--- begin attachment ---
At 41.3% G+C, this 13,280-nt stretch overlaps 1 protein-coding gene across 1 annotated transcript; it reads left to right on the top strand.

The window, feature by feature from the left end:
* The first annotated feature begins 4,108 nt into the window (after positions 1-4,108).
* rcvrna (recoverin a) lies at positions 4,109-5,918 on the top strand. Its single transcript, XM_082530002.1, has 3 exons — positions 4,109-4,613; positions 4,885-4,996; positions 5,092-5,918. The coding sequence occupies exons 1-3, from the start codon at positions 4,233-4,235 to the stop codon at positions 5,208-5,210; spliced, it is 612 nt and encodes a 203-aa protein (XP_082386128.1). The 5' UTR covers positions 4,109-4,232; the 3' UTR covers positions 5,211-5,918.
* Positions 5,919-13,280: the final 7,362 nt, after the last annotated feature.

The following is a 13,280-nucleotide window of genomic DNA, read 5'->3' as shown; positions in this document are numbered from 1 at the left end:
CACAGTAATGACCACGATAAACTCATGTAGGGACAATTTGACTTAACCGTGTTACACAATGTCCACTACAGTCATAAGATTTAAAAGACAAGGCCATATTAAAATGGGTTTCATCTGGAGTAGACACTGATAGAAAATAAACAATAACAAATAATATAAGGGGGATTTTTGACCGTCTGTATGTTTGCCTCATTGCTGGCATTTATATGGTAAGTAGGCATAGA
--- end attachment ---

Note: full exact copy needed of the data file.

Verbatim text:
At 41.3% G+C, this 13,280-nt stretch overlaps 1 protein-coding gene across 1 annotated transcript; it reads left to right on the top strand.

The window, feature by feature from the left end:
* The first annotated feature begins 4,108 nt into the window (after positions 1-4,108).
* rcvrna (recoverin a) lies at positions 4,109-5,918 on the top strand. Its single transcript, XM_082530002.1, has 3 exons — positions 4,109-4,613; positions 4,885-4,996; positions 5,092-5,918. The coding sequence occupies exons 1-3, from the start codon at positions 4,233-4,235 to the stop codon at positions 5,208-5,210; spliced, it is 612 nt and encodes a 203-aa protein (XP_082386128.1). The 5' UTR covers positions 4,109-4,232; the 3' UTR covers positions 5,211-5,918.
* Positions 5,919-13,280: the final 7,362 nt, after the last annotated feature.

The following is a 13,280-nucleotide window of genomic DNA, read 5'->3' as shown; positions in this document are numbered from 1 at the left end:
CACAGTAATGACCACGATAAACTCATGTAGGGACAATTTGACTTAACCGTGTTACACAATGTCCACTACAGTCATAAGATTTAAAAGACAAGGCCATATTAAAATGGGTTTCATCTGGAGTAGACACTGATAGAAAATAAACAATAACAAATAATATAAGGGGGATTTTTGACCGTCTGTATGTTTGCCTCATTGCTGGCATTTATATGGTAAGTAGGCATAGA